From a very young age, 12 year old Lou struggled with loud noises and physical contact. In fact, her mom was the only one who doesn’t make her jump or cringe.  She and her mom have moved around a lot and are currently living in their truck.  Lou has a beautiful singing voice and while she hates performing in front of crowds, she sings at coffee shops, casinos, or any place her mom can land a gig to help pay for their basic needs.  On a snowy night, Lou is involved in an accident when she attempts to pick up her mom from her job.  The accident causes Lou to be separated from her mom and placed in the temporary custody of her lawyer aunt and teacher uncle.  Living in a new home, attending the private school where her uncle teaches, and making new friends is a big transition for Lou but gradually she learns more about her mom, her grandparents, and most importantly, herself.  While her mom never wanted Lou labeled, Lou begins to realize that acknowledging her sensory processing disorder doesn’t make her weak, it gives her the strength to manage it and be truly happy.

Narrated by Lou, Tune It Out was a story of heartache, happiness, and hope.  At the beginning, my heart broke for both Lou and her mom.  I know Lou’s mom loves her daughter and never intended anything bad to happen to her, but was too proud to ask for help.  I was overcome with happiness as Lou began to trust others especially new friend Well realizing that good friends accept you for who you are.  And lastly, Lou gave me hope because with the support of family, school, and friends, she stopped running away from her problems, learned from her mistakes, spoke up for herself, and forged her own path. Thanks to the author, Simon and Schuster, and NetGalley for sharing a digital galley of Tune It Out with my #bookexcursion group.  It releases on September 1, 2020.

Doodleville by Chad Sell

Since Drew was very young, she has been doodling at her parents’ diner and at the age of five; her doodles came alive. Drew draws a home named Doodleville where her art can live when they are not in her sketchbook. On a field trip to The Art Institute of Chicago, her art club advisor challenges the students to find a piece of art that will inspire their next project. Drew gets distracted because her doodles escape her sketchbook invading the art museum. Drew captures them all but not before doodle Mike steals a hat from one of the paintings. When called on to share her project, Drew is not prepared so she is now determined to show everyone with something amazing and big. She creates a monster named Leviathan (Levi for short) which she can’t wait to share with her art club. But when they give her constructive criticism which makes her angry, Levi takes on her emotion creating chaos for all her classmates’ work.  Can Drew find a way to control Levi and make amends with her friends?

At times, we all struggle with feeling anxious and inadequate.  This fantasy graphic novel reminds us that while those emotions are normal, we need to find a way to get past them and see the good in us.  What I loved about the story is how Drew realizes that being different can make you powerful and problems can be solved when you work together.  In fact, unity can lead to better friendships and better art. Thanks to Penguin Random House for sharing an ARC at NCTE 2019. Doodleville is the first in the series, for Book 2 will release sometime in 2021.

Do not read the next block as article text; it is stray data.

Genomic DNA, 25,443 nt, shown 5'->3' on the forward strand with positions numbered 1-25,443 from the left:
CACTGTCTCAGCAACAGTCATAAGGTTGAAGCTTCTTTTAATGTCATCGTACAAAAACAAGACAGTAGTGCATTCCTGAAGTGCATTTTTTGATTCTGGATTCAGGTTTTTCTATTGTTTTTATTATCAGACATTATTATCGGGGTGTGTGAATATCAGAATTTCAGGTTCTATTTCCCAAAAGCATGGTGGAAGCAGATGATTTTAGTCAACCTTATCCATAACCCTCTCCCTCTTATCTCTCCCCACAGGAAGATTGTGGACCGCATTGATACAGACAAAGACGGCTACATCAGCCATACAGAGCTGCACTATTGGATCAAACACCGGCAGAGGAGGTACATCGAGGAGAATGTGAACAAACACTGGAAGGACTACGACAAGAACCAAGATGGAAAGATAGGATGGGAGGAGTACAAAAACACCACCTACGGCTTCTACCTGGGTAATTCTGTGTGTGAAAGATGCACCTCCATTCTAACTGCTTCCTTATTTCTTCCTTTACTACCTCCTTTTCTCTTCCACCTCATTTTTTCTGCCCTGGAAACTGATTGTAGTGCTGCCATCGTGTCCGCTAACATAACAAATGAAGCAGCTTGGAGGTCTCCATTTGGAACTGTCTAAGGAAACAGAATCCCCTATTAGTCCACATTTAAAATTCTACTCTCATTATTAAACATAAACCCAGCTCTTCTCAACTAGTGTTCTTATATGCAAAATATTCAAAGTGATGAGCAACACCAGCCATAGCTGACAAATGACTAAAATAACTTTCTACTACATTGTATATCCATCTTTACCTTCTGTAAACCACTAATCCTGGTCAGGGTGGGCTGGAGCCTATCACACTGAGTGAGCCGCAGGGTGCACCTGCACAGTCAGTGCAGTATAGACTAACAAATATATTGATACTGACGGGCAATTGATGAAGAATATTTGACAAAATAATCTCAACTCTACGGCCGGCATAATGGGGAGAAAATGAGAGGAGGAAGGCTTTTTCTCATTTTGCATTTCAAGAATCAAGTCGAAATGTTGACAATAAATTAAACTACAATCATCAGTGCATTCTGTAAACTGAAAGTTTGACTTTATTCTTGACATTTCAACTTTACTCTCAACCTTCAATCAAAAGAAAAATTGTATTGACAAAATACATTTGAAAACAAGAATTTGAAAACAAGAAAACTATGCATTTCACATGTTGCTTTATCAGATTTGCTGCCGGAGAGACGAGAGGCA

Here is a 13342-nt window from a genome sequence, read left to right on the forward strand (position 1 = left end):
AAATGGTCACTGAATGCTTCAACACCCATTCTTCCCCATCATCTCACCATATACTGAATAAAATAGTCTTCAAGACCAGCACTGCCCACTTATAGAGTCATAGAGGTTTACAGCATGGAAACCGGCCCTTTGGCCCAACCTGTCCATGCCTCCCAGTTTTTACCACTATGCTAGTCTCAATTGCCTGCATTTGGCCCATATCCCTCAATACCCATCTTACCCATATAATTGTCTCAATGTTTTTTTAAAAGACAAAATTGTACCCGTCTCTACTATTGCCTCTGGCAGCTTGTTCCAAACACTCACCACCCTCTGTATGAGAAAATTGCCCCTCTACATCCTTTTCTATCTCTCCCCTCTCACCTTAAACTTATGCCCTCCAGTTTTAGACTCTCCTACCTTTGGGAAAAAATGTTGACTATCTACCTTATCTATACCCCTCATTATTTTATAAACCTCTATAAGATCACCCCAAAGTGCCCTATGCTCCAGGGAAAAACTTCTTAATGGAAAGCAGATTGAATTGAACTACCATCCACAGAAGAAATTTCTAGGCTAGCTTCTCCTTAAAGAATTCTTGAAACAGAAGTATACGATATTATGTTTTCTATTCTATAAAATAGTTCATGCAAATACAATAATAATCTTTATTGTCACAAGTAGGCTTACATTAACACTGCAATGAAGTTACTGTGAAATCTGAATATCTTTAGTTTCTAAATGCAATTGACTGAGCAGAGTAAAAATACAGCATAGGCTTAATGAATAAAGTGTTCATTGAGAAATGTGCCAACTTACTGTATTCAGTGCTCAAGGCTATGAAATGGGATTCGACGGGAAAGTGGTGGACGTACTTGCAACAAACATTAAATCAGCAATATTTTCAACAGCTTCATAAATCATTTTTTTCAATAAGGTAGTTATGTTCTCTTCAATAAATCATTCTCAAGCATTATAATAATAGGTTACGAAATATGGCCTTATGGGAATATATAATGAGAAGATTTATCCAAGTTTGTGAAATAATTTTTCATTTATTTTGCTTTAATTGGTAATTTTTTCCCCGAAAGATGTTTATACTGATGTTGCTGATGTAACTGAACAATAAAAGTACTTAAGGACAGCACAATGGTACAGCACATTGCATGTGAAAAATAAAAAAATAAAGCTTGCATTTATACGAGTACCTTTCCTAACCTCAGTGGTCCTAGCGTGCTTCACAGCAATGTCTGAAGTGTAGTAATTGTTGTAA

That’s Life by Ame Dyckman Illustrated by Cori Doerrfeld

Most adults have heard the saying “That’s life” but how do you explain this to kids? Enter Life, a small, furry, tongue licking creature that suddenly appears disrupting a young child who is deep in thought writing.  Wittily using other life expressions, Author Dyckman (and adorably drawn little Life) take our protagonist and young readers on an adventure which shows life can be unpredictable, surprising, exhausting, messy, sweet, funny, tough, crazy, and beautiful.  Doerrfeld creatively illustrates all of the life idioms so that kids can visually understands them.  And to be sure to check out the gorgeous case cover.

I am a big fan of both Ame Dyckman and Cori Doerrfeld so I knew their collaboration would be larger than life. With all that has happened since March, That’s Life (which coincidentally published on March 31, 2020) is a light and humorous story with a big message reminding us with the right mindset, we can weather any storm.

Bella’s Dog Pick of the Week

Wanting to spread the dog love, Beagles and Books has a weekly feature of highlighting a literary selection with a canine main character.

 

Brooklyn Bailey, The Missing Dog by Amy Sohn and Omar LePap Illustrated by Libby VanderPloeg

Inspired by a true events, Brooklyn Bailey, The Missing Dog recounts the story of a goldendoodle who went missing for two days and three nights. And don’t worry, she was found!

Every morning Yotam and his mom visit Henry’s Local, a neighborhood cafe, on their way to school.  When Yotam sees a friend in the cafe, he ties Bailey’s leash to a metal chair since dogs are not allowed inside.  Something startles Bailey causing her to jump and freeing her from the chair.  Bailey is on the loose.  With the help of the whole Brooklyn community of Carroll Gardens, Bailey is reunited with her family.

The whimsical illustrations drawn in a pastel palette are gorgeous and make Brooklyn a main character in the story. What I especially love is how the neighborhood banded together in support of finding Bailey. The family replaced the missing dog signs with Bailey Came Home signs inviting the community to celebrate on their stoop. Thank you to Penguin Random House for sharing a copy with my #bookexcursion group.  Brooklyn Bailey, The Missing Dog published in April 2020.

Bella & I thank you for visiting Beagles and Books. Happy Reading!